After this Alcibiades set to work to persuade
Tissaphernes to become the friend of the Athenians.Tissaphernes, although afraid of the Peloponnesians because they had more
ships in Asia than the Athenians, was yet disposed to be persuaded if he
could, especially after his quarrel with the Peloponnesians at Cnidus about
the treaty of Therimenes.The quarrel had already taken place, as the Peloponnesians were by this
time actually at Rhodes; and in it the original argument of Alcibiades touching the liberation of
all the towns by the Lacedaemonians had been verified by the declaration of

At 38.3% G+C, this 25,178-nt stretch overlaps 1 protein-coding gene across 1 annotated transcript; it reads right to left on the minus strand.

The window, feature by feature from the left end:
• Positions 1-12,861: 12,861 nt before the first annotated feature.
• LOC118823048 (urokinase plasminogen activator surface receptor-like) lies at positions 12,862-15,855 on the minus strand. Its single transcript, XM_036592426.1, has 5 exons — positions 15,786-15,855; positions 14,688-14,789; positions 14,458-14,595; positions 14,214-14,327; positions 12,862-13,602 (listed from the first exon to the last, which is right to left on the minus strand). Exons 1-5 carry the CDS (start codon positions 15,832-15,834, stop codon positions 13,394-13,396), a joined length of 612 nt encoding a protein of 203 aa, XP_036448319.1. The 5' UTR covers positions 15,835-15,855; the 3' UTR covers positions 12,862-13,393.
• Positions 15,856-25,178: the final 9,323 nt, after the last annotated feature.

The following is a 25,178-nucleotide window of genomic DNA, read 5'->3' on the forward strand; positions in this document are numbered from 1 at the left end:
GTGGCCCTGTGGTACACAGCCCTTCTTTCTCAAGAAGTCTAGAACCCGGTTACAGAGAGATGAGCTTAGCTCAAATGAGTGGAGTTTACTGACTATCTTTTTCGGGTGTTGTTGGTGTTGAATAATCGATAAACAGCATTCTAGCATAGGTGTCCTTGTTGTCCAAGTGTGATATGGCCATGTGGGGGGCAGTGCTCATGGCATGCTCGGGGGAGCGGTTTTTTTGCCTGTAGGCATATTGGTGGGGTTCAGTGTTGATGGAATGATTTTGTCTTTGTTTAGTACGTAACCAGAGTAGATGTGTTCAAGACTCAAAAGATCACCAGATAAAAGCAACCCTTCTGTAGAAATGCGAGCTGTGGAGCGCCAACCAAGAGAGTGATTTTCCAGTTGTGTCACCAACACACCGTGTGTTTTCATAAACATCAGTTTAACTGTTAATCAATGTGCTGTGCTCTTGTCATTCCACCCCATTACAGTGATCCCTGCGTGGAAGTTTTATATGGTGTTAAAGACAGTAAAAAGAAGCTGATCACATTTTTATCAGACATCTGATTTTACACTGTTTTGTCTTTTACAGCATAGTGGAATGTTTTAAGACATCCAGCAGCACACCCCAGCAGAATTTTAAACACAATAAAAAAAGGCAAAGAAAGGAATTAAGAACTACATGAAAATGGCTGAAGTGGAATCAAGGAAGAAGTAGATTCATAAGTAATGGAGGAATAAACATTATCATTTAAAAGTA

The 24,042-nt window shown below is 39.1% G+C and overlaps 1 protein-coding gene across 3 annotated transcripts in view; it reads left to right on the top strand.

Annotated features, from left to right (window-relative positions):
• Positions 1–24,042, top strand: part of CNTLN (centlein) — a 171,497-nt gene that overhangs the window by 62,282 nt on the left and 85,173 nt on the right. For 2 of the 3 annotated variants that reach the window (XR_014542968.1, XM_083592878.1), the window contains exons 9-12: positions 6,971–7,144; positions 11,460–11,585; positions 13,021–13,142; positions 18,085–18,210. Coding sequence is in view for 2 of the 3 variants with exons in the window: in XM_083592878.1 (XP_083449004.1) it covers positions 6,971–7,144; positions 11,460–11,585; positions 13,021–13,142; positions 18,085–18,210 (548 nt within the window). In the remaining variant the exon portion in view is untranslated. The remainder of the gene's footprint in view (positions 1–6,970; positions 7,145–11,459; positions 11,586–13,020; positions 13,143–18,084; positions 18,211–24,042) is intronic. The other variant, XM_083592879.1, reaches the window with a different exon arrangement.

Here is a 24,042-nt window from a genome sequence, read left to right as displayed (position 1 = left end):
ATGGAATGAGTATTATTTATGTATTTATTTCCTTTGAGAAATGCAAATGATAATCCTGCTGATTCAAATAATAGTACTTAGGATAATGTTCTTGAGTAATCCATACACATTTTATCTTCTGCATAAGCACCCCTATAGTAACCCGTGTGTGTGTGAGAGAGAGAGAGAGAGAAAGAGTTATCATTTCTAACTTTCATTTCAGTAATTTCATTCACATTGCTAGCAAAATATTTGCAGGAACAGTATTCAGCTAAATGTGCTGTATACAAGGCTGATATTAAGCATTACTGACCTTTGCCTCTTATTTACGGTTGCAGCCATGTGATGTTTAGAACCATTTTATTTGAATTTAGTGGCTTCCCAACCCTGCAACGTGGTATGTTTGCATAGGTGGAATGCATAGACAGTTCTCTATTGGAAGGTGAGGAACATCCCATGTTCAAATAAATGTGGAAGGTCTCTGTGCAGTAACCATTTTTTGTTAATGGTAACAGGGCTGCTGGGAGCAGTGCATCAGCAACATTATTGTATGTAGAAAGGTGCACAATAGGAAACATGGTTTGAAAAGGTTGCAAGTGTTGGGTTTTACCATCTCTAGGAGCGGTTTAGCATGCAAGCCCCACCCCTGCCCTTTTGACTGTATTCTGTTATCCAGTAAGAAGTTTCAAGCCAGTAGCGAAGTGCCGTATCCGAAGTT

Lichas, that it was impossible to submit to a convention which made the king
master of all the states at any former time ruled by himself or by his
fathers.While Alcibiades was besieging
the favour of Tissaphernes with an earnestness proportioned to the greatness
of the issue,
Thucydides. The Peloponnesian War. London, J. M. Dent; New York, E. P. Dutton. 1910.
An XML version of this text is available for download,
with the additional restriction that you offer Perseus any modifications you make. Perseus provides credit for all accepted
changes, storing new additions in a versioning system.